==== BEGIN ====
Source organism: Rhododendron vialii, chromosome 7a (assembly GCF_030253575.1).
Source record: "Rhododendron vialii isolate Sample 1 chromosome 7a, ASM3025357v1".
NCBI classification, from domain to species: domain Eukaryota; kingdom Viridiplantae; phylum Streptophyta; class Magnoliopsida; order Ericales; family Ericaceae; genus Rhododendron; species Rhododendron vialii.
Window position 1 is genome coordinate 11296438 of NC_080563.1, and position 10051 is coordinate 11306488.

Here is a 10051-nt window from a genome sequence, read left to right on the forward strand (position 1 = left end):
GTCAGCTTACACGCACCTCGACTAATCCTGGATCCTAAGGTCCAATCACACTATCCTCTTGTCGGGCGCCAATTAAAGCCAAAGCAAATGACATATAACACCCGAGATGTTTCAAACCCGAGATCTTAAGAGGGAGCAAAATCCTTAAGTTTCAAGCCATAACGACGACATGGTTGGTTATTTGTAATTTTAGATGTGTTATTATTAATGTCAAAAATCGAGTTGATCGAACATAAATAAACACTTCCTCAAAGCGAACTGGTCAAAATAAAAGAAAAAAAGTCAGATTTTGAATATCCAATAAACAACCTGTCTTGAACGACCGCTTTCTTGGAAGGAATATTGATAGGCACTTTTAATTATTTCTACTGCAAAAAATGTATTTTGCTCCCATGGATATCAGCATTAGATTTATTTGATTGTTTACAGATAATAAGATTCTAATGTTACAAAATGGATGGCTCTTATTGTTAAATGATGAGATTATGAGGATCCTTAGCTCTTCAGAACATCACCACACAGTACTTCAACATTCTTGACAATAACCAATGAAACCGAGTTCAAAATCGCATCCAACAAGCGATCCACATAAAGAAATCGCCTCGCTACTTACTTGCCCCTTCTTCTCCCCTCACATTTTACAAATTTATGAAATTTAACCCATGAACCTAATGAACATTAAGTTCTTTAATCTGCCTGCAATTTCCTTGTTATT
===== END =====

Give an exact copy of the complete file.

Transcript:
Source organism: Rhododendron vialii, chromosome 7a (assembly GCF_030253575.1).
Source record: "Rhododendron vialii isolate Sample 1 chromosome 7a, ASM3025357v1".
NCBI classification, from domain to species: domain Eukaryota; kingdom Viridiplantae; phylum Streptophyta; class Magnoliopsida; order Ericales; family Ericaceae; genus Rhododendron; species Rhododendron vialii.
Window position 1 is genome coordinate 11296438 of NC_080563.1, and position 10051 is coordinate 11306488.

Here is a 10051-nt window from a genome sequence, read left to right on the forward strand (position 1 = left end):
GTCAGCTTACACGCACCTCGACTAATCCTGGATCCTAAGGTCCAATCACACTATCCTCTTGTCGGGCGCCAATTAAAGCCAAAGCAAATGACATATAACACCCGAGATGTTTCAAACCCGAGATCTTAAGAGGGAGCAAAATCCTTAAGTTTCAAGCCATAACGACGACATGGTTGGTTATTTGTAATTTTAGATGTGTTATTATTAATGTCAAAAATCGAGTTGATCGAACATAAATAAACACTTCCTCAAAGCGAACTGGTCAAAATAAAAGAAAAAAAGTCAGATTTTGAATATCCAATAAACAACCTGTCTTGAACGACCGCTTTCTTGGAAGGAATATTGATAGGCACTTTTAATTATTTCTACTGCAAAAAATGTATTTTGCTCCCATGGATATCAGCATTAGATTTATTTGATTGTTTACAGATAATAAGATTCTAATGTTACAAAATGGATGGCTCTTATTGTTAAATGATGAGATTATGAGGATCCTTAGCTCTTCAGAACATCACCACACAGTACTTCAACATTCTTGACAATAACCAATGAAACCGAGTTCAAAATCGCATCCAACAAGCGATCCACATAAAGAAATCGCCTCGCTACTTACTTGCCCCTTCTTCTCCCCTCACATTTTACAAATTTATGAAATTTAACCCATGAACCTAATGAACATTAAGTTCTTTAATCTGCCTGCAATTTCCTTGTTATT